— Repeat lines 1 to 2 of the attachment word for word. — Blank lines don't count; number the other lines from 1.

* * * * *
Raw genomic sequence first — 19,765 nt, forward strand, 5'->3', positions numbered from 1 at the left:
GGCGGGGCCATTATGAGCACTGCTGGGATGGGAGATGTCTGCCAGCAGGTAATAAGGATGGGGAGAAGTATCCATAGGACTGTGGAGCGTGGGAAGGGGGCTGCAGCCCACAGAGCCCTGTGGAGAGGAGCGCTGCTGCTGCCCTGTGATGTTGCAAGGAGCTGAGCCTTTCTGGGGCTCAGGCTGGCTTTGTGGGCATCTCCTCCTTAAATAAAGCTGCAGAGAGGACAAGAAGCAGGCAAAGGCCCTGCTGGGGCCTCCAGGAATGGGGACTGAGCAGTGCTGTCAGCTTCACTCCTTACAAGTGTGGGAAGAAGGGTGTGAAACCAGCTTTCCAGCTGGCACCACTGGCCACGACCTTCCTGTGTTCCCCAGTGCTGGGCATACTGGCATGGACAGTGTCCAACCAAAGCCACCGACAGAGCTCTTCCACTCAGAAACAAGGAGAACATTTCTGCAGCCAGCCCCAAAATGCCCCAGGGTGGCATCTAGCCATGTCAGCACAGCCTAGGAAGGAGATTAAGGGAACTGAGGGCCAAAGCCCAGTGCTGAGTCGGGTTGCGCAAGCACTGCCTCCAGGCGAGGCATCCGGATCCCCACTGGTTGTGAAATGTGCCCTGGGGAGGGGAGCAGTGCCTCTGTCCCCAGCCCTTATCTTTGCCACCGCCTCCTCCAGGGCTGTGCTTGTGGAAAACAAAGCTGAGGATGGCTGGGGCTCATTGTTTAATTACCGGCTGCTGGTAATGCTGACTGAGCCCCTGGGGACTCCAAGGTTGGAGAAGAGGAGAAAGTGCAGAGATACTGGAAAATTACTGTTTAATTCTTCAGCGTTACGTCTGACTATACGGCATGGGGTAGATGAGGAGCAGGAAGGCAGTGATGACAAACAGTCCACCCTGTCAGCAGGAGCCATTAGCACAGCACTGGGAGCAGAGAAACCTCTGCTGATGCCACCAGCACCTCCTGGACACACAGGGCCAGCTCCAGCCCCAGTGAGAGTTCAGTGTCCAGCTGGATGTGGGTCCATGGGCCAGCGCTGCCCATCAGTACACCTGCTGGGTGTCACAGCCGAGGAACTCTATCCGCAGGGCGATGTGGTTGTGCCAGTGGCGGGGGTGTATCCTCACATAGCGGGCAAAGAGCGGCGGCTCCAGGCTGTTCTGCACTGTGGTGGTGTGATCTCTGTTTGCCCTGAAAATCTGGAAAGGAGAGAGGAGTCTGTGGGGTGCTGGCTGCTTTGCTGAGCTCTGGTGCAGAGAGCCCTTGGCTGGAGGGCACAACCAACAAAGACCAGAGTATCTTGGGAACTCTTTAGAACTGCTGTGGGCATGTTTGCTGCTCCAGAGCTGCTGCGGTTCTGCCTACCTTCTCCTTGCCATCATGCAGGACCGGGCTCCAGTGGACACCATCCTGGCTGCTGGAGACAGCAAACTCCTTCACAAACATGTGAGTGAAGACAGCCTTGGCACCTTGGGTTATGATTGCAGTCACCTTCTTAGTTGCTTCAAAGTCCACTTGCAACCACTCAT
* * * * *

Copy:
Raw genomic sequence first — 19,765 nt, forward strand, 5'->3', positions numbered from 1 at the left:
GGCGGGGCCATTATGAGCACTGCTGGGATGGGAGATGTCTGCCAGCAGGTAATAAGGATGGGGAGAAGTATCCATAGGACTGTGGAGCGTGGGAAGGGGGCTGCAGCCCACAGAGCCCTGTGGAGAGGAGCGCTGCTGCTGCCCTGTGATGTTGCAAGGAGCTGAGCCTTTCTGGGGCTCAGGCTGGCTTTGTGGGCATCTCCTCCTTAAATAAAGCTGCAGAGAGGACAAGAAGCAGGCAAAGGCCCTGCTGGGGCCTCCAGGAATGGGGACTGAGCAGTGCTGTCAGCTTCACTCCTTACAAGTGTGGGAAGAAGGGTGTGAAACCAGCTTTCCAGCTGGCACCACTGGCCACGACCTTCCTGTGTTCCCCAGTGCTGGGCATACTGGCATGGACAGTGTCCAACCAAAGCCACCGACAGAGCTCTTCCACTCAGAAACAAGGAGAACATTTCTGCAGCCAGCCCCAAAATGCCCCAGGGTGGCATCTAGCCATGTCAGCACAGCCTAGGAAGGAGATTAAGGGAACTGAGGGCCAAAGCCCAGTGCTGAGTCGGGTTGCGCAAGCACTGCCTCCAGGCGAGGCATCCGGATCCCCACTGGTTGTGAAATGTGCCCTGGGGAGGGGAGCAGTGCCTCTGTCCCCAGCCCTTATCTTTGCCACCGCCTCCTCCAGGGCTGTGCTTGTGGAAAACAAAGCTGAGGATGGCTGGGGCTCATTGTTTAATTACCGGCTGCTGGTAATGCTGACTGAGCCCCTGGGGACTCCAAGGTTGGAGAAGAGGAGAAAGTGCAGAGATACTGGAAAATTACTGTTTAATTCTTCAGCGTTACGTCTGACTATACGGCATGGGGTAGATGAGGAGCAGGAAGGCAGTGATGACAAACAGTCCACCCTGTCAGCAGGAGCCATTAGCACAGCACTGGGAGCAGAGAAACCTCTGCTGATGCCACCAGCACCTCCTGGACACACAGGGCCAGCTCCAGCCCCAGTGAGAGTTCAGTGTCCAGCTGGATGTGGGTCCATGGGCCAGCGCTGCCCATCAGTACACCTGCTGGGTGTCACAGCCGAGGAACTCTATCCGCAGGGCGATGTGGTTGTGCCAGTGGCGGGGGTGTATCCTCACATAGCGGGCAAAGAGCGGCGGCTCCAGGCTGTTCTGCACTGTGGTGGTGTGATCTCTGTTTGCCCTGAAAATCTGGAAAGGAGAGAGGAGTCTGTGGGGTGCTGGCTGCTTTGCTGAGCTCTGGTGCAGAGAGCCCTTGGCTGGAGGGCACAACCAACAAAGACCAGAGTATCTTGGGAACTCTTTAGAACTGCTGTGGGCATGTTTGCTGCTCCAGAGCTGCTGCGGTTCTGCCTACCTTCTCCTTGCCATCATGCAGGACCGGGCTCCAGTGGACACCATCCTGGCTGCTGGAGACAGCAAACTCCTTCACAAACATGTGAGTGAAGACAGCCTTGGCACCTTGGGTTATGATTGCAGTCACCTTCTTAGTTGCTTCAAAGTCCACTTGCAACCACTCAT